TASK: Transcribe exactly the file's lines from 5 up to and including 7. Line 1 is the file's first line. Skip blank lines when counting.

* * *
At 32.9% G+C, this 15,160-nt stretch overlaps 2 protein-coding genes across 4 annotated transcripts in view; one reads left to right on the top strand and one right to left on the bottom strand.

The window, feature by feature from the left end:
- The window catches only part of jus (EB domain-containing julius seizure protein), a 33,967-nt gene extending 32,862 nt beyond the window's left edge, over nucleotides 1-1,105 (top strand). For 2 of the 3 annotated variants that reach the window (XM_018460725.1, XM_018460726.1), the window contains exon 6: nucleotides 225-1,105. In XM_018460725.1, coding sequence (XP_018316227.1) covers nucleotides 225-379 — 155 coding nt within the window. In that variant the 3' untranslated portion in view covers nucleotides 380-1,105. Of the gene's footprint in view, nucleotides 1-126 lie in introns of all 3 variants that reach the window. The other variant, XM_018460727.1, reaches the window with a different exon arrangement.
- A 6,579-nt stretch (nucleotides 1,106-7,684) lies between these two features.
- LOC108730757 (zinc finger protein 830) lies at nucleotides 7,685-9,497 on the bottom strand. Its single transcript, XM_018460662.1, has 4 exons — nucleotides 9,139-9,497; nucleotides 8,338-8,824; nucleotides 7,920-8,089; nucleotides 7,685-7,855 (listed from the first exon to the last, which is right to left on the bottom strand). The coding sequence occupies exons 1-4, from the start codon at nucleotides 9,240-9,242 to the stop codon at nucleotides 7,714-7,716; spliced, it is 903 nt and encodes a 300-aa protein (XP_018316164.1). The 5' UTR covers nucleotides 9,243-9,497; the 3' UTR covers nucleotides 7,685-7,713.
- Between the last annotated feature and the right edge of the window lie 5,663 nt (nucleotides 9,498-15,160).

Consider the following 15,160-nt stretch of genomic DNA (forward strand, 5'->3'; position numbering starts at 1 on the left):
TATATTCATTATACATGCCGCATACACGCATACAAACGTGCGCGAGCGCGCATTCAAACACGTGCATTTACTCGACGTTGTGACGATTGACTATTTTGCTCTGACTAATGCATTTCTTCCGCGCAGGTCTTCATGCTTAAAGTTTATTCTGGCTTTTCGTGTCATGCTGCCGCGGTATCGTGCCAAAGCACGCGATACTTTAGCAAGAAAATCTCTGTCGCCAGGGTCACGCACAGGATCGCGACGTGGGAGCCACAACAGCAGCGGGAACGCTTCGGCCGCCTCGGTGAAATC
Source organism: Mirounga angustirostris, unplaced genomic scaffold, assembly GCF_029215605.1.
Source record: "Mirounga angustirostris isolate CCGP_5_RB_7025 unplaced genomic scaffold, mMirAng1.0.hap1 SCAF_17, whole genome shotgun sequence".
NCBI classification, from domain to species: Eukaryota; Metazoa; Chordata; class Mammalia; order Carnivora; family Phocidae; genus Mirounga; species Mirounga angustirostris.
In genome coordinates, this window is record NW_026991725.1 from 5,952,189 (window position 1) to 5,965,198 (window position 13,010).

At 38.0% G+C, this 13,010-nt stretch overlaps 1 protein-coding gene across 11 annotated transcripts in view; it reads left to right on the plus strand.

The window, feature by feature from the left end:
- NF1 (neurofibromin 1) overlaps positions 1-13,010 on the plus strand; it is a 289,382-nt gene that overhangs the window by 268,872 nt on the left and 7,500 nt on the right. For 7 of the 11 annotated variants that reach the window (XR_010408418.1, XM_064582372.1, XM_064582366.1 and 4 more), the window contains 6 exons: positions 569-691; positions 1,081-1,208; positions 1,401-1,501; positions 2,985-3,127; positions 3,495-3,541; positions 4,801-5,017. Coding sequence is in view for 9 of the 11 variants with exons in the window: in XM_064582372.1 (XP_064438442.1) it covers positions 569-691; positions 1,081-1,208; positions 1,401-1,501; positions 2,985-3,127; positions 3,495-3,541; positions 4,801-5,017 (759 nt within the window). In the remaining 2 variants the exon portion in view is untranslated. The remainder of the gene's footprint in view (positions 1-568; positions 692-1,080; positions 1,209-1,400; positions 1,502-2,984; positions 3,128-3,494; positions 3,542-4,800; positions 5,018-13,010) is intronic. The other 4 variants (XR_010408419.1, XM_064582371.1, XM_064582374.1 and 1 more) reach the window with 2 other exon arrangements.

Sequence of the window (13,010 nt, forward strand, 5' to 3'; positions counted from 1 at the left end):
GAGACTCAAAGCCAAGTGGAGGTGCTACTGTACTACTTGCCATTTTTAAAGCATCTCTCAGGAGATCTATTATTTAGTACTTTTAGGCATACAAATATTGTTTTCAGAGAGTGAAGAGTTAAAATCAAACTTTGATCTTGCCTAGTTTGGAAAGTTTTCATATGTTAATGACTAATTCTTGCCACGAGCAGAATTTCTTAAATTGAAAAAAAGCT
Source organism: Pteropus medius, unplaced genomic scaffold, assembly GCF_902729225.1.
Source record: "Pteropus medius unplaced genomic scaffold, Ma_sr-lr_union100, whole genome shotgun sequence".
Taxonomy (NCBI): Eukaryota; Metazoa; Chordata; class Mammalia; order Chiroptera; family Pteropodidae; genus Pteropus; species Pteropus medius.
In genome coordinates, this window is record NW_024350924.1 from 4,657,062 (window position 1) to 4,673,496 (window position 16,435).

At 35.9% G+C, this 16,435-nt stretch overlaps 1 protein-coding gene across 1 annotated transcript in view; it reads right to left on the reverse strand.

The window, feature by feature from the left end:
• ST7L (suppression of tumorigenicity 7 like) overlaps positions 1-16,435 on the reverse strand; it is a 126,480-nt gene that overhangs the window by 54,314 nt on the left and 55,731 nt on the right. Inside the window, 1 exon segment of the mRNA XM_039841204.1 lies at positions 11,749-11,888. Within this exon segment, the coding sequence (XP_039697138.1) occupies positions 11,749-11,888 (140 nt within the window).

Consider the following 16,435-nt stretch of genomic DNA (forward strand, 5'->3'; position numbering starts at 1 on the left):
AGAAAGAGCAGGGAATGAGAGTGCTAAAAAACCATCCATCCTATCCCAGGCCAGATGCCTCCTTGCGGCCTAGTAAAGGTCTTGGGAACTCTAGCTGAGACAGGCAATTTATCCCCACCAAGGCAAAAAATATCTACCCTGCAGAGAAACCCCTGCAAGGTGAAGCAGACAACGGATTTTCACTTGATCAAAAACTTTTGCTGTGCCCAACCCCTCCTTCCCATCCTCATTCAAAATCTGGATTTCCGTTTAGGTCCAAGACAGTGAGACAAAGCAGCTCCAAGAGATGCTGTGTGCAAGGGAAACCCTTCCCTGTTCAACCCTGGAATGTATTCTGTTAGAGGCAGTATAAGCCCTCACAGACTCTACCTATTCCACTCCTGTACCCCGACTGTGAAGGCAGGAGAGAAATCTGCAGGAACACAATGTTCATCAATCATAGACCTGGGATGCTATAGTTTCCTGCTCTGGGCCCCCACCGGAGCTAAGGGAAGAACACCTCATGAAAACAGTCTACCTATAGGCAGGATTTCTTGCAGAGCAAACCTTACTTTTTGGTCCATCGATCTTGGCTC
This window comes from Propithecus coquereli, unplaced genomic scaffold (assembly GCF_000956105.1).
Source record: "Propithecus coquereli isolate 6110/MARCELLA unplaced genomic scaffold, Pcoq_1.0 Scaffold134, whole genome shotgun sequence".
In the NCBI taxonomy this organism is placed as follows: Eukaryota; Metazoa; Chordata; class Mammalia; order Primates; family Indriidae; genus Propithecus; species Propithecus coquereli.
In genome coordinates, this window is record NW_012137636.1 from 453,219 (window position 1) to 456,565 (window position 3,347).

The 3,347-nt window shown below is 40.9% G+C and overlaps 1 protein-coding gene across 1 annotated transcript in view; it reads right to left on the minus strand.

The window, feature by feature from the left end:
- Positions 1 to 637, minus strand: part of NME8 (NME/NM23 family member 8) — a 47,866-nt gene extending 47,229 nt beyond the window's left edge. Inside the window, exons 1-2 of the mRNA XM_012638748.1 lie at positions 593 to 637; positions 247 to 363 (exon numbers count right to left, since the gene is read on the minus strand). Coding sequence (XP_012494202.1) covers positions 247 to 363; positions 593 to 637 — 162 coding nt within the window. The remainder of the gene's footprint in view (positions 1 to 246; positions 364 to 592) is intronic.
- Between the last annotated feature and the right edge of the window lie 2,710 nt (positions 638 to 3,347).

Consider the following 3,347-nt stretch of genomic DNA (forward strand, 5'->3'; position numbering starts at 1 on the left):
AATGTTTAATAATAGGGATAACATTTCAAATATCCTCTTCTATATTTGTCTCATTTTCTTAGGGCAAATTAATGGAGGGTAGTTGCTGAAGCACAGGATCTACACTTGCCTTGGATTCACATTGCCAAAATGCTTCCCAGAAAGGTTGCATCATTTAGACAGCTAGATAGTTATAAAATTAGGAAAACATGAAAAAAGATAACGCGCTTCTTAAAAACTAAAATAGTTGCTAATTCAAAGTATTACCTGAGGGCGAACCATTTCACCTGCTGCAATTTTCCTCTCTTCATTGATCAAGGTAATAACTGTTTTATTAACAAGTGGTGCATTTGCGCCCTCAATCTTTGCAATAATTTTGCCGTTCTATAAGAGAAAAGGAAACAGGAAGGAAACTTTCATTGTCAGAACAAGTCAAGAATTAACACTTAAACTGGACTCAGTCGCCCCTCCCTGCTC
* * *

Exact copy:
- LOC108730757 (zinc finger protein 830) lies at nucleotides 7,685-9,497 on the bottom strand. Its single transcript, XM_018460662.1, has 4 exons — nucleotides 9,139-9,497; nucleotides 8,338-8,824; nucleotides 7,920-8,089; nucleotides 7,685-7,855 (listed from the first exon to the last, which is right to left on the bottom strand). The coding sequence occupies exons 1-4, from the start codon at nucleotides 9,240-9,242 to the stop codon at nucleotides 7,714-7,716; spliced, it is 903 nt and encodes a 300-aa protein (XP_018316164.1). The 5' UTR covers nucleotides 9,243-9,497; the 3' UTR covers nucleotides 7,685-7,713.
- Between the last annotated feature and the right edge of the window lie 5,663 nt (nucleotides 9,498-15,160).

Consider the following 15,160-nt stretch of genomic DNA (forward strand, 5'->3'; position numbering starts at 1 on the left):